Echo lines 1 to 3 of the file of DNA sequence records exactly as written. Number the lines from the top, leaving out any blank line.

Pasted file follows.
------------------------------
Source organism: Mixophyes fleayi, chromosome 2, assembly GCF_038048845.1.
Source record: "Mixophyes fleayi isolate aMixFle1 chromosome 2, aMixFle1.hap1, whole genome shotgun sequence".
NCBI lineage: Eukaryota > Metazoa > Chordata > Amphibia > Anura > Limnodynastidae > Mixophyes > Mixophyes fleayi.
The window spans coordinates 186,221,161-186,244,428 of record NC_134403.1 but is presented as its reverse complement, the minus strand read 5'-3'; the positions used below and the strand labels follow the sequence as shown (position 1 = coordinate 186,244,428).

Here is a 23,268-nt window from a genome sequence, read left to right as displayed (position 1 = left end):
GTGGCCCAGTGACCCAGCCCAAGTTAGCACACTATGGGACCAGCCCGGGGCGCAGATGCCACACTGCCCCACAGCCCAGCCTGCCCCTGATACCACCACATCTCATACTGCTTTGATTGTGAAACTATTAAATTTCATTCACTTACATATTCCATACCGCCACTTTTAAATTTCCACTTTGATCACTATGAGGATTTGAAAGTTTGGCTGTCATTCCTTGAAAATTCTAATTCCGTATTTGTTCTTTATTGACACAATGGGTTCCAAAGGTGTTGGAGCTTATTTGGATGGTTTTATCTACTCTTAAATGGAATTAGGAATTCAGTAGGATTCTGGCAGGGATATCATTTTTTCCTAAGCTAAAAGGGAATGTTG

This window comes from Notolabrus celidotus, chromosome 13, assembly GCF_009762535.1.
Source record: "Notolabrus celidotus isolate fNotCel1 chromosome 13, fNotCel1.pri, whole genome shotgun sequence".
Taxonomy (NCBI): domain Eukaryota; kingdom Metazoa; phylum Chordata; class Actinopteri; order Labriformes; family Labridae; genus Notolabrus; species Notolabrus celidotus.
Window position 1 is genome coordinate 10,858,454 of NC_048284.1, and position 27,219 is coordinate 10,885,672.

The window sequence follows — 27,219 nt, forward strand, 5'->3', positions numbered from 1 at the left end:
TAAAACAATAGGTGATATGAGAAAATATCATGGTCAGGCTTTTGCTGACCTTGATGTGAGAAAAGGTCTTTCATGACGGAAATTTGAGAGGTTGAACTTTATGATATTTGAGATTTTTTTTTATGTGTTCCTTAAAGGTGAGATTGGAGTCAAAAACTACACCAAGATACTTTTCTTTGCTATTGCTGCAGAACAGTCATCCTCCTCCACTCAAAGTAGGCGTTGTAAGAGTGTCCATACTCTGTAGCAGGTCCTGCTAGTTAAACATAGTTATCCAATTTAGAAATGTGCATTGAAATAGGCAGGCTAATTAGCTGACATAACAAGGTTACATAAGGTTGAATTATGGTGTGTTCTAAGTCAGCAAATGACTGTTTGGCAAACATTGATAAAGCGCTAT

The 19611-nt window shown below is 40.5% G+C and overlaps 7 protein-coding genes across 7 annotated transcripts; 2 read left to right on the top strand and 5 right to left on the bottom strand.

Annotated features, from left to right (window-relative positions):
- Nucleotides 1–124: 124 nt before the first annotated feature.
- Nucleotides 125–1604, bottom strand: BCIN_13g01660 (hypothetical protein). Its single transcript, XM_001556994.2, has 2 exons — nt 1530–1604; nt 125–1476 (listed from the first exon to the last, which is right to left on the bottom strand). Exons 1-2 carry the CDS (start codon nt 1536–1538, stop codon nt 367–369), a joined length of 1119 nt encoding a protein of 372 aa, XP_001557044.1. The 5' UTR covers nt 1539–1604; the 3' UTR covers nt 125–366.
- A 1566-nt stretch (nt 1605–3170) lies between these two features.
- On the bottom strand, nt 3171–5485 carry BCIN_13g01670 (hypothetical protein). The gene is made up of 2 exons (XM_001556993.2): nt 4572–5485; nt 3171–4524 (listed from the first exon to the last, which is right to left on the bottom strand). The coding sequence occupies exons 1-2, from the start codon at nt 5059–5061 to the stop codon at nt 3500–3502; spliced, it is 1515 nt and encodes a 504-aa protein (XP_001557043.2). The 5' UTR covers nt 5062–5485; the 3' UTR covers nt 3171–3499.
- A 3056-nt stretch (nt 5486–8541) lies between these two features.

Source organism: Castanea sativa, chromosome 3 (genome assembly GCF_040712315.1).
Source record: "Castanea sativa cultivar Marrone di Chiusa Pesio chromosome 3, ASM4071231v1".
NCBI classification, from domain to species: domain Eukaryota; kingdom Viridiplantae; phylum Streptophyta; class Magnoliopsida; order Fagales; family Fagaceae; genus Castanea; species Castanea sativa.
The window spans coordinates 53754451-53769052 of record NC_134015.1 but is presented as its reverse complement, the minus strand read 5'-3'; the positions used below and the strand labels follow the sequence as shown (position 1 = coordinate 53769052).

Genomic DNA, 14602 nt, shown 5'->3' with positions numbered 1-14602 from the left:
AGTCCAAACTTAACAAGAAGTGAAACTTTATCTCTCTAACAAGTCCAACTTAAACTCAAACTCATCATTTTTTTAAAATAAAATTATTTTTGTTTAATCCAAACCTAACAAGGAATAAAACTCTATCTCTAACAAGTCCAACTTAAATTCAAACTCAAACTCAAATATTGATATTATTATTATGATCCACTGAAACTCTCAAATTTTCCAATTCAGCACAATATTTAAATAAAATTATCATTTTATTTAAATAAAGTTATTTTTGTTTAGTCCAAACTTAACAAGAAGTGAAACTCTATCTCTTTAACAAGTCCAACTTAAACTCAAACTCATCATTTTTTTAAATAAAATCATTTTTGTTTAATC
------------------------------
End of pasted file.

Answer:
Source organism: Mixophyes fleayi, chromosome 2, assembly GCF_038048845.1.
Source record: "Mixophyes fleayi isolate aMixFle1 chromosome 2, aMixFle1.hap1, whole genome shotgun sequence".
NCBI lineage: Eukaryota > Metazoa > Chordata > Amphibia > Anura > Limnodynastidae > Mixophyes > Mixophyes fleayi.